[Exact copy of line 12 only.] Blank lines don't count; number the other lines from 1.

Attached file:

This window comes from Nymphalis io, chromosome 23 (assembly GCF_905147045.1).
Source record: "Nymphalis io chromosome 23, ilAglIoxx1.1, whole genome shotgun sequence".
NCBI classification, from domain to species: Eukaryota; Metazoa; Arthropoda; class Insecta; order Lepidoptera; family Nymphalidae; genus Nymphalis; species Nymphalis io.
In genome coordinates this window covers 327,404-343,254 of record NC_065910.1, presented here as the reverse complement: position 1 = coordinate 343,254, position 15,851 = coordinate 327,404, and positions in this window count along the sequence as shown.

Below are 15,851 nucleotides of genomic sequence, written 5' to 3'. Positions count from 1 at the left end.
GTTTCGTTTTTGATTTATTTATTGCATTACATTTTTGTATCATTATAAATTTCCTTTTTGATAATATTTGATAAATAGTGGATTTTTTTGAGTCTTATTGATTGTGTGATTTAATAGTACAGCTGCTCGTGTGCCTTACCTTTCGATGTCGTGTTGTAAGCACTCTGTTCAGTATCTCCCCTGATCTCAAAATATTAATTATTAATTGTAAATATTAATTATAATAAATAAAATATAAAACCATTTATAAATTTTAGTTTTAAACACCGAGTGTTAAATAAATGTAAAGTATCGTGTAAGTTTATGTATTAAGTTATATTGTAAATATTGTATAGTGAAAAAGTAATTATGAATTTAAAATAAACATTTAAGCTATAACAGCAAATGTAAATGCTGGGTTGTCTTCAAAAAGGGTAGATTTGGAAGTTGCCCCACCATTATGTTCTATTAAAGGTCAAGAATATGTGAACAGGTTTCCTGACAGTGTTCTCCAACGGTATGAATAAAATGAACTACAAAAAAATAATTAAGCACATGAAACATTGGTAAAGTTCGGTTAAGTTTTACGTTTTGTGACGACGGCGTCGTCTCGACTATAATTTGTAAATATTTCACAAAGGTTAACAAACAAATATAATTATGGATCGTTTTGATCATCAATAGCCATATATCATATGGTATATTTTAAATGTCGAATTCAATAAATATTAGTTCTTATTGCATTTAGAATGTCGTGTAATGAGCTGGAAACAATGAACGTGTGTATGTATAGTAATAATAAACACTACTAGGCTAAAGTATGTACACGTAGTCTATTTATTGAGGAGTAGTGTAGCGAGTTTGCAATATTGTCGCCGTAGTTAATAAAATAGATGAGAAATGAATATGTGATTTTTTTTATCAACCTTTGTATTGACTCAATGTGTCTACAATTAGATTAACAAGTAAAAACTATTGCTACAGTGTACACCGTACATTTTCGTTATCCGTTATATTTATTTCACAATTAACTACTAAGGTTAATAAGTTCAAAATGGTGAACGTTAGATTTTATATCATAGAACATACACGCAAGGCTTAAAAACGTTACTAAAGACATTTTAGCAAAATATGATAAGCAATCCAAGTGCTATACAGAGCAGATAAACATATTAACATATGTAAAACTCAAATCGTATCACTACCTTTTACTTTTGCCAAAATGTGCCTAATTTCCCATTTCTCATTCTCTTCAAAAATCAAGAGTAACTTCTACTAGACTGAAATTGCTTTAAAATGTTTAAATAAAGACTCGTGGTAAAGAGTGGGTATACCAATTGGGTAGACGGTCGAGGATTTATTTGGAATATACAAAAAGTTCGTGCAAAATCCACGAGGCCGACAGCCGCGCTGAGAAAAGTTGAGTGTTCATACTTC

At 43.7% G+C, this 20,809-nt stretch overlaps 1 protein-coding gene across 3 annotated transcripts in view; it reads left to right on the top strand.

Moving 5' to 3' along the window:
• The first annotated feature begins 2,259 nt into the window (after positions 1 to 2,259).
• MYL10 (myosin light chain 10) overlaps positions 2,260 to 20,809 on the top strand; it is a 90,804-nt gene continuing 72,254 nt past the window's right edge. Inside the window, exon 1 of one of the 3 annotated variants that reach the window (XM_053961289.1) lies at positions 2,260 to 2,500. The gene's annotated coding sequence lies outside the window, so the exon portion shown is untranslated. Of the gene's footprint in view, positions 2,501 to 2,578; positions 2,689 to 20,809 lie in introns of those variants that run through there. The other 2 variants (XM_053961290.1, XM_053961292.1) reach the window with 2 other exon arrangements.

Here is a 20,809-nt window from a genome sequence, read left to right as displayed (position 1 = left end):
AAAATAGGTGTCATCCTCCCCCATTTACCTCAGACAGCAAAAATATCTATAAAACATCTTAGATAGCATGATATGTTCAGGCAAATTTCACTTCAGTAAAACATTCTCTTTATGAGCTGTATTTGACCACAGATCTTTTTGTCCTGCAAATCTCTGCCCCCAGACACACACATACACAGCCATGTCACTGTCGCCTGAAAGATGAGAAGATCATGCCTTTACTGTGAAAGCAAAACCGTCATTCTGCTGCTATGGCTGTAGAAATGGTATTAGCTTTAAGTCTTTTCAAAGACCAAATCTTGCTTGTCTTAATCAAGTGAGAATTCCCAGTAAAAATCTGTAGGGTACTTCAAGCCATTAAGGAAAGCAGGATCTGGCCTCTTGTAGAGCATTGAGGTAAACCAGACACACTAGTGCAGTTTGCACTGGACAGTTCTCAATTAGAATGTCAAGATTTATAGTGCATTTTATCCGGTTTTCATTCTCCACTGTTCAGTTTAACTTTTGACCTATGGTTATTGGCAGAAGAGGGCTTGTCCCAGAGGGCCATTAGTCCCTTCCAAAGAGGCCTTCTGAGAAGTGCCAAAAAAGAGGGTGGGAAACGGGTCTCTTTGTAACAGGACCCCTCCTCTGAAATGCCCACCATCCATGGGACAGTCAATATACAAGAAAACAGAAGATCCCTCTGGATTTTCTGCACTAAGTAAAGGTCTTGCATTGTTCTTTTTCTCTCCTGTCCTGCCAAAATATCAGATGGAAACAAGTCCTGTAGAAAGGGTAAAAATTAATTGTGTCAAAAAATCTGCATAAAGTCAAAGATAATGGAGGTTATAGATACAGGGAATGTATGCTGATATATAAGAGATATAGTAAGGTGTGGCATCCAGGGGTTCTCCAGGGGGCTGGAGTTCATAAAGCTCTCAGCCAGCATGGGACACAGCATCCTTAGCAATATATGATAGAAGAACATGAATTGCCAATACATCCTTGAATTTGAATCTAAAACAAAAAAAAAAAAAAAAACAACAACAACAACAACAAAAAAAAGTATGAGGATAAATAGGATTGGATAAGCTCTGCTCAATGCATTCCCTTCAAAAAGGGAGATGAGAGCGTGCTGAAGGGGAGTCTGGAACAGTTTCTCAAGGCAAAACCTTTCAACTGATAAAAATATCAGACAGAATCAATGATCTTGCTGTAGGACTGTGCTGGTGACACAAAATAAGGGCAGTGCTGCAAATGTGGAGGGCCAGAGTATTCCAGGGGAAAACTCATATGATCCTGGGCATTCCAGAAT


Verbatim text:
AAAATAGGTGTCATCCTCCCCCATTTACCTCAGACAGCAAAAATATCTATAAAACATCTTAGATAGCATGATATGTTCAGGCAAATTTCACTTCAGTAAAACATTCTCTTTATGAGCTGTATTTGACCACAGATCTTTTTGTCCTGCAAATCTCTGCCCCCAGACACACACATACACAGCCATGTCACTGTCGCCTGAAAGATGAGAAGATCATGCCTTTACTGTGAAAGCAAAACCGTCATTCTGCTGCTATGGCTGTAGAAATGGTATTAGCTTTAAGTCTTTTCAAAGACCAAATCTTGCTTGTCTTAATCAAGTGAGAATTCCCAGTAAAAATCTGTAGGGTACTTCAAGCCATTAAGGAAAGCAGGATCTGGCCTCTTGTAGAGCATTGAGGTAAACCAGACACACTAGTGCAGTTTGCACTGGACAGTTCTCAATTAGAATGTCAAGATTTATAGTGCATTTTATCCGGTTTTCATTCTCCACTGTTCAGTTTAACTTTTGACCTATGGTTATTGGCAGAAGAGGGCTTGTCCCAGAGGGCCATTAGTCCCTTCCAAAGAGGCCTTCTGAGAAGTGCCAAAAAAGAGGGTGGGAAACGGGTCTCTTTGTAACAGGACCCCTCCTCTGAAATGCCCACCATCCATGGGACAGTCAATATACAAGAAAACAGAAGATCCCTCTGGATTTTCTGCACTAAGTAAAGGTCTTGCATTGTTCTTTTTCTCTCCTGTCCTGCCAAAATATCAGATGGAAACAAGTCCTGTAGAAAGGGTAAAAATTAATTGTGTCAAAAAATCTGCATAAAGTCAAAGATAATGGAGGTTATAGATACAGGGAATGTATGCTGATATATAAGAGATATAGTAAGGTGTGGCATCCAGGGGTTCTCCAGGGGGCTGGAGTTCATAAAGCTCTCAGCCAGCATGGGACACAGCATCCTTAGCAATATATGATAGAAGAACATGAATTGCCAATACATCCTTGAATTTGAATCTAAAACAAAAAAAAAAAAAAAAACAACAACAACAACAACAAAAAAAAGTATGAGGATAAATAGGATTGGATAAGCTCTGCTCAATGCATTCCCTTCAAAAAGGGAGATGAGAGCGTGCTGAAGGGGAGTCTGGAACAGTTTCTCAAGGCAAAACCTTTCAACTGATAAAAATATCAGACAGAATCAATGATCTTGCTGTAGGACTGTGCTGGTGACACAAAATAAGGGCAGTGCTGCAAATGTGGAGGGCCAGAGTATTCCAGGGGAAAACTCATATGATCCTGGGCATTCCAGAAT